No, there are only Reference Intakes (RI) provided for individual nutrients (for example fat, saturates, sugars or salt). You could however use the front of pack labelling to work out how much of a specific nutrient, i.e. sugar is in the whole product, by multiplying the amount per portion or per 100g/ml by the total weight of the product.

What does it mean if the % of the RI of a food is over 100%?

The Reference Intake value given for a nutrient is a guide to the amounts of each nutrient which contribute to a healthy, balanced diet. They are based on a diet of 2000kcal. If the % RI of a food is over 100%, this means that it supplies over 100% of the reference intake for that nutrient.

Where can I find information about the RIs for all the nutrients?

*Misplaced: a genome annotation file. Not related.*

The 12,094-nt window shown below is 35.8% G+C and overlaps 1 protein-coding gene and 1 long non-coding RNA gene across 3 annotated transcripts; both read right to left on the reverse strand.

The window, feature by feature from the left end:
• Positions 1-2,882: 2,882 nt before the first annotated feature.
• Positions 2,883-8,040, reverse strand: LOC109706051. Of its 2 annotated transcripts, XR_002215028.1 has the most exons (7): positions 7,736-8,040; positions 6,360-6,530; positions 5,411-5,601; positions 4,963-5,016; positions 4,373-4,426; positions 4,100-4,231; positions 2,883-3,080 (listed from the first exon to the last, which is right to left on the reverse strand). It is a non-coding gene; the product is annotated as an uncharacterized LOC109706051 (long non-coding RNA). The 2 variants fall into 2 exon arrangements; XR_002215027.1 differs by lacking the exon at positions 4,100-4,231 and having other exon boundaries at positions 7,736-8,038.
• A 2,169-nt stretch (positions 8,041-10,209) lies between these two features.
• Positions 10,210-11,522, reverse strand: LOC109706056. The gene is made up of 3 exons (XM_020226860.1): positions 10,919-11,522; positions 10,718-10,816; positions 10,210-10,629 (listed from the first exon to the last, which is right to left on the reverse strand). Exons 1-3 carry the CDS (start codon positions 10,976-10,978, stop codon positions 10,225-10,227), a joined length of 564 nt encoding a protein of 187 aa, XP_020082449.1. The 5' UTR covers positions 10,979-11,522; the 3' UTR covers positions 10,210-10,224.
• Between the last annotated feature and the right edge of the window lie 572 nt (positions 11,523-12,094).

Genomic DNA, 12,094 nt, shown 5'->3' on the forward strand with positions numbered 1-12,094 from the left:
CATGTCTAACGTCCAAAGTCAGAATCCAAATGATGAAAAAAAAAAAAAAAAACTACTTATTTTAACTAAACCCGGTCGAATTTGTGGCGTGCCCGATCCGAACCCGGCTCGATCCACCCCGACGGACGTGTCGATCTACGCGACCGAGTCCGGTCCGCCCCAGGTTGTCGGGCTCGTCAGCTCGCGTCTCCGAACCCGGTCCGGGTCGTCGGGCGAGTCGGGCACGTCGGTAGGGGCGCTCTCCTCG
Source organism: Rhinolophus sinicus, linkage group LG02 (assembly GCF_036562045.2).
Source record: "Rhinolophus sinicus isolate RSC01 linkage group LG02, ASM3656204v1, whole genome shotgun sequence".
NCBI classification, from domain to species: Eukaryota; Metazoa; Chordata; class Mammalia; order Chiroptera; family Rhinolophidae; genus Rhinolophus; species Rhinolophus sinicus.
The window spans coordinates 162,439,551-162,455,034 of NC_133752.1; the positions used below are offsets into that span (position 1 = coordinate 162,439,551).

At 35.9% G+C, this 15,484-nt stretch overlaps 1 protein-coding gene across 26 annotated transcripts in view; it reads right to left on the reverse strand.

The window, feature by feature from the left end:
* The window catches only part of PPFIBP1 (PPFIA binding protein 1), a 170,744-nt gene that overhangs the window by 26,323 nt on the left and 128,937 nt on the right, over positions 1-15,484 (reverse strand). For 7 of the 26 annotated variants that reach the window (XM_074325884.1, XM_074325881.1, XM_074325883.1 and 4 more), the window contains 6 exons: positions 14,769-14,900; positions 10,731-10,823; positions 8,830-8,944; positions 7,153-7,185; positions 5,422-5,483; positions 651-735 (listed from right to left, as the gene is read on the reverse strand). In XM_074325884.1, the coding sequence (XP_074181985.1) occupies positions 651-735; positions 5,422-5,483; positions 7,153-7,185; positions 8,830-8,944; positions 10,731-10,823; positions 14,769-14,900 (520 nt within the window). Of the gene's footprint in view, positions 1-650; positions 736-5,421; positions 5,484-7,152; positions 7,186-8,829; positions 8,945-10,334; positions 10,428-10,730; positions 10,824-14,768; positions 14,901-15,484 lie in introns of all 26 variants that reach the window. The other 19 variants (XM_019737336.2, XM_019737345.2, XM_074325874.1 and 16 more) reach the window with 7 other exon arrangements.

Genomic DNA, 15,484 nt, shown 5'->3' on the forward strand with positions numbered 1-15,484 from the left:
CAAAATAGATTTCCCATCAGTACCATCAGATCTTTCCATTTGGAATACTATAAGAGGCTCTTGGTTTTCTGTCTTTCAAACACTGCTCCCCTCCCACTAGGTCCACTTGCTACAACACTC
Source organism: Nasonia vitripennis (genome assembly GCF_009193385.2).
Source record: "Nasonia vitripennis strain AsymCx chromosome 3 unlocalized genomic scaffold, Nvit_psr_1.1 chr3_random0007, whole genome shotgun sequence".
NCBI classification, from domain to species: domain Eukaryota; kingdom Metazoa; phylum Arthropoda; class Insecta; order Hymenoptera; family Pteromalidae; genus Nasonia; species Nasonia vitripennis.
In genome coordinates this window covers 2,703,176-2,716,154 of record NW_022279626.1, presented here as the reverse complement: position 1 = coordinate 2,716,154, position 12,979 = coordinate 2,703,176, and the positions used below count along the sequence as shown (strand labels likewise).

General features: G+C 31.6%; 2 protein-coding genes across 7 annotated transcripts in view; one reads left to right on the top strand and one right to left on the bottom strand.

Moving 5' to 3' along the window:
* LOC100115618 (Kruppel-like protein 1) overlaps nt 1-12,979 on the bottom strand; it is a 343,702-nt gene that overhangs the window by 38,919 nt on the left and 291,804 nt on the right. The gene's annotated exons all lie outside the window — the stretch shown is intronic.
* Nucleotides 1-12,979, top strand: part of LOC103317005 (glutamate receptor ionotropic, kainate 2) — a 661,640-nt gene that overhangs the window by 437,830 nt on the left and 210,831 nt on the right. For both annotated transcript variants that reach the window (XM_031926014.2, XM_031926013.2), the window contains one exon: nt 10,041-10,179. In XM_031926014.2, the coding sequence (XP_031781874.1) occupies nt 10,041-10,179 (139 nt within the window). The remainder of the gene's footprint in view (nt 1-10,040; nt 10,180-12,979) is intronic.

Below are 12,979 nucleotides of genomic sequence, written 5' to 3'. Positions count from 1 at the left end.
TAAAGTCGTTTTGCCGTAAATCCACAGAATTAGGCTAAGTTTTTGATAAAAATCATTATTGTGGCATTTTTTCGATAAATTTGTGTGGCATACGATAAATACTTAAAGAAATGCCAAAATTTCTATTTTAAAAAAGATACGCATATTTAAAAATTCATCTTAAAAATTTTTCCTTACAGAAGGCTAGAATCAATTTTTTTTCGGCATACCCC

The RIs for the mandatory nutrients can be found on the ‘Reference Intakes‘ page of this website.

Front of pack labels FAQs

Why do the labels include percentages?

The percentages are given on the label to help put the nutrition information in the context of a balanced diet. They will tell you how much of an adult’s reference intake the nutrition information represents. For example, the reference intake for salt is 6g. If a portion of food contained 3 g of salt, the reference intake information for that portion would be 50%. This can help balance what else you might choose over the rest of the day.

Why does the UK have front of pack labelling?

Some manufacturers, both within the UK and across Europe, provide front of pack labelling on a voluntary basis as a means of making it easier for consumers to use nutrition labelling on products. Most products must display mandatory nutrition information which is usually found on the back or side of packaging; the front of pack information is in addition to the mandatory information. UK law allows manufacturers to display this information on a voluntary basis